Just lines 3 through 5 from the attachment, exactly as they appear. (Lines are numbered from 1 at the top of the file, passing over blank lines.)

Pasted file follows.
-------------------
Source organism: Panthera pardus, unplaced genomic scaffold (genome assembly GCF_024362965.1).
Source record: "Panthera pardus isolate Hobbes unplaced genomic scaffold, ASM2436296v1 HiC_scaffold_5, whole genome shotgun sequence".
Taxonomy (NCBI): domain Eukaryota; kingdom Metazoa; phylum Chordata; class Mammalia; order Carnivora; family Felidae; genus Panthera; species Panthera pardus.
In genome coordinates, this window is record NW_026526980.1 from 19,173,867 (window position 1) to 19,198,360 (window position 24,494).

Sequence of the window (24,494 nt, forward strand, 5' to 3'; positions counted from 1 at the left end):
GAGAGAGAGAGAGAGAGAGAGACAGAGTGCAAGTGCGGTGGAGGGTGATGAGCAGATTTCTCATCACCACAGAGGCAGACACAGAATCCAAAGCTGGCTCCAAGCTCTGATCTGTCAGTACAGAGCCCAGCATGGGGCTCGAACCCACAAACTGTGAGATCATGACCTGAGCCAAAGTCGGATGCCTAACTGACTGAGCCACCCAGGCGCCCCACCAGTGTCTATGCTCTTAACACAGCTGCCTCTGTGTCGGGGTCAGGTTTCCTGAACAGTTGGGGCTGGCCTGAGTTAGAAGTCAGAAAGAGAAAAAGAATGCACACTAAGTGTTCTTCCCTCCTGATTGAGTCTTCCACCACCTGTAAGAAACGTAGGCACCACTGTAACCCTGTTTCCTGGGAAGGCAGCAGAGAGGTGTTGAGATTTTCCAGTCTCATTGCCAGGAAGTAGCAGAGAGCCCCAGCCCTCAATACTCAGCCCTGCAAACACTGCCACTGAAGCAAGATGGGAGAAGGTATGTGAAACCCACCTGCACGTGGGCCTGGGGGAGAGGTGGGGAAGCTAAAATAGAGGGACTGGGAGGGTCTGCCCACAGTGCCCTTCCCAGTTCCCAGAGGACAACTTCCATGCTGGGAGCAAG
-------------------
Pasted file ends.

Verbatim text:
Taxonomy (NCBI): domain Eukaryota; kingdom Metazoa; phylum Chordata; class Mammalia; order Carnivora; family Felidae; genus Panthera; species Panthera pardus.
In genome coordinates, this window is record NW_026526980.1 from 19,173,867 (window position 1) to 19,198,360 (window position 24,494).

Sequence of the window (24,494 nt, forward strand, 5' to 3'; positions counted from 1 at the left end):